The government can also withold Social Security benefits, which could impact the finances of the millions of borrowers over the age of 62 who have an average outstanding student debt of $41,778. Also, about 23% of that $1.6 trillion of total debt is held by borrowers over the age of 50

The way forward

In 2022, the Biden administration made moves to forgive up to $20,000 in student loans for most borrowers, but the Supreme Court ruled against the proposal in June.

Nevertheless, the administration appears determined to provide some relief.

Biden has now implemented a year-long leniency program that shields borrowers from the worst consequences of not repaying their student loans.

Under the plan, borrowers will have some breathing room. Those who fail to make repayments from Oct. 1, 2023, to Sept. 30, 2024, won’t be placed in default or considered delinquent by credit bureaus.

Private loan borrowers might have the option to refinance their loans ahead of repayment restart in October.

For those with government loans, the Biden administration has also created the Saving on a Valuable Education (SAVE) plan, which offers borrowers reduced monthly payments — calculated according to their income and family size — and prevents unpaid interest from increasing loan balances.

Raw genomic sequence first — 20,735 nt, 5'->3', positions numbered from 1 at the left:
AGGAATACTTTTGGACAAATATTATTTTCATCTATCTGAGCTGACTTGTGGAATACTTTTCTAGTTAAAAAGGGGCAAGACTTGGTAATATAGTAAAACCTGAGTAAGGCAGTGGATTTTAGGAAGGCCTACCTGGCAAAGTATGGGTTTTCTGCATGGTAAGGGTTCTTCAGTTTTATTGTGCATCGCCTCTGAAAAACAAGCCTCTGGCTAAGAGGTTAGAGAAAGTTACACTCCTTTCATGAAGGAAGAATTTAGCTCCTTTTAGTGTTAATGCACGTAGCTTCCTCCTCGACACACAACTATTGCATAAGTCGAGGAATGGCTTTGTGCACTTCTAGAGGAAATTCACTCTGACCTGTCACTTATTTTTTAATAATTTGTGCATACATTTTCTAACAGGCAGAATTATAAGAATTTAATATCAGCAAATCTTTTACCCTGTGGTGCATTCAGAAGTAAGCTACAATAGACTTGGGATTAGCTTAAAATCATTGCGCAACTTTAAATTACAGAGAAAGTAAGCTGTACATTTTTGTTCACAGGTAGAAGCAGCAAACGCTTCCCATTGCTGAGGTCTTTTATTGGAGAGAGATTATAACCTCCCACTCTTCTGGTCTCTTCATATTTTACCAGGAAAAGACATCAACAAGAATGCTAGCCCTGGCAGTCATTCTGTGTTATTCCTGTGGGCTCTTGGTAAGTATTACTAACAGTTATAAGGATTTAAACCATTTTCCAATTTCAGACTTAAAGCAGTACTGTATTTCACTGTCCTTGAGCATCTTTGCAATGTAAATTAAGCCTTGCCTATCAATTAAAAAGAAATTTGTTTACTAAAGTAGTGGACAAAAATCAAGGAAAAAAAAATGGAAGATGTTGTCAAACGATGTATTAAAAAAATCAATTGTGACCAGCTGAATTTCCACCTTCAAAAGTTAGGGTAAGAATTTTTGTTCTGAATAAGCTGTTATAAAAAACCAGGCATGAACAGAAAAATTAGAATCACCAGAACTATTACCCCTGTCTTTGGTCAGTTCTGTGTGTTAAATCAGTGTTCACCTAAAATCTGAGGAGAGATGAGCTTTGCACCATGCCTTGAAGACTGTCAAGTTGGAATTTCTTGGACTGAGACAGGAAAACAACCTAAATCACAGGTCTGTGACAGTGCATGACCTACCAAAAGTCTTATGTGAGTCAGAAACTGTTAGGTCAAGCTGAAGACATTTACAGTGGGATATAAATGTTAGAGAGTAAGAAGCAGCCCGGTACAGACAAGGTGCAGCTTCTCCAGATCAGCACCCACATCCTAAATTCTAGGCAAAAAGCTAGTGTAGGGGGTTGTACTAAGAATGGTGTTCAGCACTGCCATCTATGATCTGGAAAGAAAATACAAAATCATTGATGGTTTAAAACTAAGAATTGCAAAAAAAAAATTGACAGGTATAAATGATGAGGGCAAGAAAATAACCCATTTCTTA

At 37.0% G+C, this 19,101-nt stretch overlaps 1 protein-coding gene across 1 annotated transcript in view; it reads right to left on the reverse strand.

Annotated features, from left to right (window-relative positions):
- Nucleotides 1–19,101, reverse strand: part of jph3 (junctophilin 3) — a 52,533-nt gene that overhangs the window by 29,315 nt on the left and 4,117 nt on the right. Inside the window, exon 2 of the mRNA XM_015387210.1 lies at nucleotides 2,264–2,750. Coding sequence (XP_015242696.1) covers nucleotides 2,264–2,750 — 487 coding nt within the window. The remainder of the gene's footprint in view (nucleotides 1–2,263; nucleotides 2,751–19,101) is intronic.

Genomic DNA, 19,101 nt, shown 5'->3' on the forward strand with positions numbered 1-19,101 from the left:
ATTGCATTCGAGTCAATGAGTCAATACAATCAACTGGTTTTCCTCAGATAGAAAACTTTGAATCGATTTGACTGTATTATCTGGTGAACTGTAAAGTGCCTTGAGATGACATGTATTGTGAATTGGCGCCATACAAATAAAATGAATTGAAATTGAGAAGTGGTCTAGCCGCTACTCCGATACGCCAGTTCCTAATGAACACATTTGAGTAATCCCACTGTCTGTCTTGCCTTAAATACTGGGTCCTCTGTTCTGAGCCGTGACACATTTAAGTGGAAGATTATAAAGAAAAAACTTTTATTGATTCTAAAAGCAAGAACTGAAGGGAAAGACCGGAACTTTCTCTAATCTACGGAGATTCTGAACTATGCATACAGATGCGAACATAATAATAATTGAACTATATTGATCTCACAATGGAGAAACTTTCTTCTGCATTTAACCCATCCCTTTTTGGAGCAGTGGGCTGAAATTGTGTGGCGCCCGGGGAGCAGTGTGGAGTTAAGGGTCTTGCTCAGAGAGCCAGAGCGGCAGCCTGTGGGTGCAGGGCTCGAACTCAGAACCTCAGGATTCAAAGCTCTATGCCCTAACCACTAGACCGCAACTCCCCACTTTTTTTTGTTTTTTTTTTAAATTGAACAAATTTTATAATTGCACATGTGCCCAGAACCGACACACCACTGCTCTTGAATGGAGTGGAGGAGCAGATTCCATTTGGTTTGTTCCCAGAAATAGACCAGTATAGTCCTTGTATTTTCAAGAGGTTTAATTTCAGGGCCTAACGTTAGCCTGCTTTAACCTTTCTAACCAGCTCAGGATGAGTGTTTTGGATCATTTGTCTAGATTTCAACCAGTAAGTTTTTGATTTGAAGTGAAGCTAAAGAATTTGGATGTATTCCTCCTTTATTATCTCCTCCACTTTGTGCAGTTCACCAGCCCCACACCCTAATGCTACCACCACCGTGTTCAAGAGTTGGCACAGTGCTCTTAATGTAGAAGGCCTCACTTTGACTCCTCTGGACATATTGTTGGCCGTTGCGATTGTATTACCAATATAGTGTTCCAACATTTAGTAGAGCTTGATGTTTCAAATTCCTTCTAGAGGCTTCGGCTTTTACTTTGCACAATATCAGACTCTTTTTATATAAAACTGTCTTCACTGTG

The measures could save the average borrower up to $1,000 a year, according to government estimates. Even better, some SAVE loans can be forgiven entirely after 10 years’ worth of qualifying payments.

For their part, about 71% of the survey respondents say they have taken or plan to take on extra work in preparation for payments resuming.

The Hill reported earlier this month that four million borrowers had been enrolled in the SAVE plan two weeks after its official launch.

— With files from Samantha Emann, Moneywise senior associate editor